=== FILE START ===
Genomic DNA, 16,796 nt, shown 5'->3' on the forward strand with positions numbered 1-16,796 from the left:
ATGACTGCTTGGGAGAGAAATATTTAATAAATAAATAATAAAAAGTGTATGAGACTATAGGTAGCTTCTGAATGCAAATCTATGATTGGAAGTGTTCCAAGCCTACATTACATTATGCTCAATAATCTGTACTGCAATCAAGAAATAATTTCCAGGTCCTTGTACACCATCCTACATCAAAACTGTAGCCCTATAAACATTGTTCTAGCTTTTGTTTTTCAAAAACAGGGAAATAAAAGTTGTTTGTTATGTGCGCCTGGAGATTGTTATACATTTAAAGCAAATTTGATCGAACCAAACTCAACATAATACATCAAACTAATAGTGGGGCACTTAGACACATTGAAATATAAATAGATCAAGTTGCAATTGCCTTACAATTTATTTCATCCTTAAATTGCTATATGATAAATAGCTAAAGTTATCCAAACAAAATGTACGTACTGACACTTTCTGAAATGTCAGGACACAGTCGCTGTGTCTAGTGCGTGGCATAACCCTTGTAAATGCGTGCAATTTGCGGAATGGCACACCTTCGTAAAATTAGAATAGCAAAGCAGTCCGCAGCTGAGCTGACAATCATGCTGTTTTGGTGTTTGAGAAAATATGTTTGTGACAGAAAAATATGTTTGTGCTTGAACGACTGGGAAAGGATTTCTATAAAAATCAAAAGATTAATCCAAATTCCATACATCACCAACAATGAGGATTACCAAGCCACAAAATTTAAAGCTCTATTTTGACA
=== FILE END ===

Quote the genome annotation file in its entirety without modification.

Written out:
Genomic DNA, 16,796 nt, shown 5'->3' on the forward strand with positions numbered 1-16,796 from the left:
ATGACTGCTTGGGAGAGAAATATTTAATAAATAAATAATAAAAAGTGTATGAGACTATAGGTAGCTTCTGAATGCAAATCTATGATTGGAAGTGTTCCAAGCCTACATTACATTATGCTCAATAATCTGTACTGCAATCAAGAAATAATTTCCAGGTCCTTGTACACCATCCTACATCAAAACTGTAGCCCTATAAACATTGTTCTAGCTTTTGTTTTTCAAAAACAGGGAAATAAAAGTTGTTTGTTATGTGCGCCTGGAGATTGTTATACATTTAAAGCAAATTTGATCGAACCAAACTCAACATAATACATCAAACTAATAGTGGGGCACTTAGACACATTGAAATATAAATAGATCAAGTTGCAATTGCCTTACAATTTATTTCATCCTTAAATTGCTATATGATAAATAGCTAAAGTTATCCAAACAAAATGTACGTACTGACACTTTCTGAAATGTCAGGACACAGTCGCTGTGTCTAGTGCGTGGCATAACCCTTGTAAATGCGTGCAATTTGCGGAATGGCACACCTTCGTAAAATTAGAATAGCAAAGCAGTCCGCAGCTGAGCTGACAATCATGCTGTTTTGGTGTTTGAGAAAATATGTTTGTGACAGAAAAATATGTTTGTGCTTGAACGACTGGGAAAGGATTTCTATAAAAATCAAAAGATTAATCCAAATTCCATACATCACCAACAATGAGGATTACCAAGCCACAAAATTTAAAGCTCTATTTTGACA